# Batch query And will filter Mentioned outside the cycle
    query_results = query_instance.filter(
        ProfileSetting.name.in_(project_code + ':' + gid for gid in gids)
    ).all()

    #All query results will be processed separately
    profile_settings = {}
    for result in query_results:
        if not result:
            continue
        result = result.as_dict()
        gid = result['name'].split(':')[1]
        tag_indexes = result.get('tag_indexes')
        profile_settings[gid] = {
            'tag_indexes': tag_indexes,
            'interval': result['interval'],
            'status': result['status'],
            'profile_machines': result['profile_machines'],
            'thread_settings': result['thread_settings']
        }

            ...(ellipsis)
    return profile_settings

Optimized flame diagram:

Compare the flame diagram at the same position before optimization:

Obvious optimization points: before optimization, the bottom utils py:get_ group_ profile_ Settings and database related hotspots are greatly reduced.

Optimization effect

The response time of the interface of the same project is optimized from 37.6 s to 1.47 s. The specific screenshot is as follows:

Optimization summary

As a famous saying goes:

If a data structure is good enough, it doesn't need a good algorithm.

When optimizing functions, the fastest optimization is to remove that function!

The second is to adjust the {frequency} or} complexity of the function trigger!

Considering this function optimization method from top to bottom and from the user's use scenario will often bring simpler and more efficient results. Hey hey!

Of course, many times we can't be so lucky. If we really can't remove or adjust it, we can give play to the value of being a program Ape: Profile

For Python, you can try: cProflile + gprof2dot

For Go, you can use pprof + Go torch

Many times, the code problems you see are not necessarily the real performance bottleneck. You need to combine tools to objectively analyze them, so as to effectively hit the pain point!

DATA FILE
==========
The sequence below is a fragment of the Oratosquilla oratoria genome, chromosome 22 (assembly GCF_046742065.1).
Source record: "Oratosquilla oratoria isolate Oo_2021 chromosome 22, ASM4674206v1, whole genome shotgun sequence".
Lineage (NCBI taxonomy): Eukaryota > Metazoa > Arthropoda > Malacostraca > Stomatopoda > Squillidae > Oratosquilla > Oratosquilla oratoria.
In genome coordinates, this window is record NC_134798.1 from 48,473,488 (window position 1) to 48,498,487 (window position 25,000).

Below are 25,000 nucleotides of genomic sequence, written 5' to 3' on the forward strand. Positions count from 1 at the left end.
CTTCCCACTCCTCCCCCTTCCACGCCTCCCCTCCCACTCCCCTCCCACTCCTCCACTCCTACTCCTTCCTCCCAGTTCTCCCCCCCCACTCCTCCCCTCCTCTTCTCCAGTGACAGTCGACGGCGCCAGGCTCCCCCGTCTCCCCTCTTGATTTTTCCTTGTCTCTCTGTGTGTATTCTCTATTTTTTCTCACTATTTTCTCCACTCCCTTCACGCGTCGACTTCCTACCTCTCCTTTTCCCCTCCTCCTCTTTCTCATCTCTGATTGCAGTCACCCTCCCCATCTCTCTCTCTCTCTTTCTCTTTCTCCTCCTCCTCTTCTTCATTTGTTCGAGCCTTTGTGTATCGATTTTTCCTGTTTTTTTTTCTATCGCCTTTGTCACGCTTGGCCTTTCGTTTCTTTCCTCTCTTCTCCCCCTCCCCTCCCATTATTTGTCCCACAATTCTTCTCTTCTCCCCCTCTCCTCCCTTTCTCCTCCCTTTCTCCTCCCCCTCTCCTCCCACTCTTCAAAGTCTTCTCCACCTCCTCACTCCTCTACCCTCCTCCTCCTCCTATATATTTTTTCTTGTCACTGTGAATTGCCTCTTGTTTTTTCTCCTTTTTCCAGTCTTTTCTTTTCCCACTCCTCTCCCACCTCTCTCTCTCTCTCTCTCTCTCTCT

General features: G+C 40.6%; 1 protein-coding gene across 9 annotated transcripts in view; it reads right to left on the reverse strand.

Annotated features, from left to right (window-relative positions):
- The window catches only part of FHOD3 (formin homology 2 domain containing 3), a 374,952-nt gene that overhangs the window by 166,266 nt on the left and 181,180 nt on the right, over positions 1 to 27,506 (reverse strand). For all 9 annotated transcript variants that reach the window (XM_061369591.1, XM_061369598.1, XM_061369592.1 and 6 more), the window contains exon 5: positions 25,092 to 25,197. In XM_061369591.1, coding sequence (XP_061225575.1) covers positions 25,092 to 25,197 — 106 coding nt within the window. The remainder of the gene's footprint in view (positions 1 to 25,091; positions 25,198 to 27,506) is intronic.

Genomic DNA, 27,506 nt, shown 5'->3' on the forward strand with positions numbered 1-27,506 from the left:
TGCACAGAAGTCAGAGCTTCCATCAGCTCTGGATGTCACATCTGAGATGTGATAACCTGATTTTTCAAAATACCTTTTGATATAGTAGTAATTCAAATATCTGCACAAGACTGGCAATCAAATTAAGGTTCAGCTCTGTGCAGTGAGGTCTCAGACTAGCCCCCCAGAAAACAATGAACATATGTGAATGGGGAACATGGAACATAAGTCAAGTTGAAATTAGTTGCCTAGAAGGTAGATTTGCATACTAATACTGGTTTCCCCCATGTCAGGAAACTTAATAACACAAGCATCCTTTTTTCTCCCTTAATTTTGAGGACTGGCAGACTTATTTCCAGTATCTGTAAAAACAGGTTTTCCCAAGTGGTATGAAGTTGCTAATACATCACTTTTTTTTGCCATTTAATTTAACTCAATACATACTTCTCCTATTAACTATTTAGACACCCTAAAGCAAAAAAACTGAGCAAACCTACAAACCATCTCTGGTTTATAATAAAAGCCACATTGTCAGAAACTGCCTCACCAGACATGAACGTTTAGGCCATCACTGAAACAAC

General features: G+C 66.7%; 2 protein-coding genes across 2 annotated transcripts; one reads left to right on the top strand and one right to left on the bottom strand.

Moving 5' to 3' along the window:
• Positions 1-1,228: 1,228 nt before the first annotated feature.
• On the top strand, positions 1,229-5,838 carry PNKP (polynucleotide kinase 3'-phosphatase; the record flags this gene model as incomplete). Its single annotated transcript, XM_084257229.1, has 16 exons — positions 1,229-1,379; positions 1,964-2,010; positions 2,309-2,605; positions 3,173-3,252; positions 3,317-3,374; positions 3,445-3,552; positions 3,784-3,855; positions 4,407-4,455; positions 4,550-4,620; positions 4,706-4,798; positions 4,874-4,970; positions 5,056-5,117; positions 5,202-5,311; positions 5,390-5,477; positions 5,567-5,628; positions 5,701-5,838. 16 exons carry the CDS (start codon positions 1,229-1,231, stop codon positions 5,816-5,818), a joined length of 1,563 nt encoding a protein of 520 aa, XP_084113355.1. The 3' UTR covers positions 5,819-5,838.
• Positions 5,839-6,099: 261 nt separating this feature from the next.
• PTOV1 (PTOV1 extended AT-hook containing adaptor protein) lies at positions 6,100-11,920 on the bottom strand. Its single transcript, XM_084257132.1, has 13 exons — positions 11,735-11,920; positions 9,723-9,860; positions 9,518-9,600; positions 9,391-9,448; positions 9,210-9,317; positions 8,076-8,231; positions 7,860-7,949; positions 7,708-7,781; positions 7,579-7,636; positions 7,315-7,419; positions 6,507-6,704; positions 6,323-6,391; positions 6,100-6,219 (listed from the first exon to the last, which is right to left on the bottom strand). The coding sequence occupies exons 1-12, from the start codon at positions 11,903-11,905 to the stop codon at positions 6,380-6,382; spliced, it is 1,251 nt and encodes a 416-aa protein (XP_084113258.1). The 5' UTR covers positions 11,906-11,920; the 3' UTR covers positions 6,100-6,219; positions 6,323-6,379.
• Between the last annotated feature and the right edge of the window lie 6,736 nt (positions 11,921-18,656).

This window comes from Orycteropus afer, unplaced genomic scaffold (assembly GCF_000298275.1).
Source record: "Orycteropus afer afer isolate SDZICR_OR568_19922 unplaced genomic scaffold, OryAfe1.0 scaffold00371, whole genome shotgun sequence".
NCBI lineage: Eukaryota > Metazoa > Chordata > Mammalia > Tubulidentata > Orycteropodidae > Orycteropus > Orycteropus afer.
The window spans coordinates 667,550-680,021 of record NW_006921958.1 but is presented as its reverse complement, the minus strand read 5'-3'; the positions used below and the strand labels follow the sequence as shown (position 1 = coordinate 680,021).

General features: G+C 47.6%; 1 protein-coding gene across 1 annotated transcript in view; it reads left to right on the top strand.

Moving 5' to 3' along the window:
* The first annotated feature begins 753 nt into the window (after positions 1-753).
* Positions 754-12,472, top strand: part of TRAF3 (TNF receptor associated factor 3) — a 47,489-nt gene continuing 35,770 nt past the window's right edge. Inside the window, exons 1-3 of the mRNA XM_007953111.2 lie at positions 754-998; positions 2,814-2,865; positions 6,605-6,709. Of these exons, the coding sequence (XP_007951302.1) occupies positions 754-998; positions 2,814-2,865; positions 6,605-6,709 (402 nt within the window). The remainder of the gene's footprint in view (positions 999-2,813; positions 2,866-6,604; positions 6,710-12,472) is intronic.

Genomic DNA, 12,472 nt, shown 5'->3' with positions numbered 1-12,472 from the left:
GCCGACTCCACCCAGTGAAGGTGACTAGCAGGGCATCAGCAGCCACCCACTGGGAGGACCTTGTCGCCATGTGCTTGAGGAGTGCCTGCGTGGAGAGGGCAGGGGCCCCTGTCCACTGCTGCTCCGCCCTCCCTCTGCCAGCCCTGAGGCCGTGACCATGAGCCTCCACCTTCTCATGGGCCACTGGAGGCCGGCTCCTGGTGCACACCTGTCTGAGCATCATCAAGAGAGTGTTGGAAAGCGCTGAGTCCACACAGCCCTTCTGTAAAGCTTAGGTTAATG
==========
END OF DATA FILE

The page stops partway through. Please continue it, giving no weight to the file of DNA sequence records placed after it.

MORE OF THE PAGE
In fact, this 1.47s is not the best result. There is more room for optimization, such as:

  1. The way of front-end rendering and rendering, because the whole table is presented after a lot of data is assembled. Cells with slow response can be displayed first by default, and the data can be updated after being returned;
  2. According to the flame diagram, there are still many details that can be optimized, and the external interface for requesting data can be replaced, such as re optimizing the logic related to GetAttr;
  3. More extreme is to directly convert Python to GO;

However, these optimizations are not so urgent, because this 1.47s is the optimization result of relatively large projects. In fact, most projects can return in less than 1s

The re optimization may cost more, and the result may only be from 500ms to 400ms. The result is not so cost-effective.

Therefore, we must always be clear about our optimization objectives, always consider the input-output ratio, and make relatively high value in limited time (if we have free time, we can certainly do it to the end)

finish
Reply to the "Keywords" below to obtain high-quality resources

Reply to the keyword "Python", get the electronic version of the advanced essential book "advanced Python" immediately, reply to the keyword "Flask", get the reply keyword "wx" of the Flask tutorial immediately, and join the high-quality Python exchange group
recommend:
  1. The highest level of computer room wiring

  2. Use this website to find out that you have been sold

  3. This network troubleshooting tool can be called an artifact!



Welcome to my video number
 
 

Wechat scan
Follow the official account

Posted by bestrong on Wed, 18 May 2022 21:12:02 +0300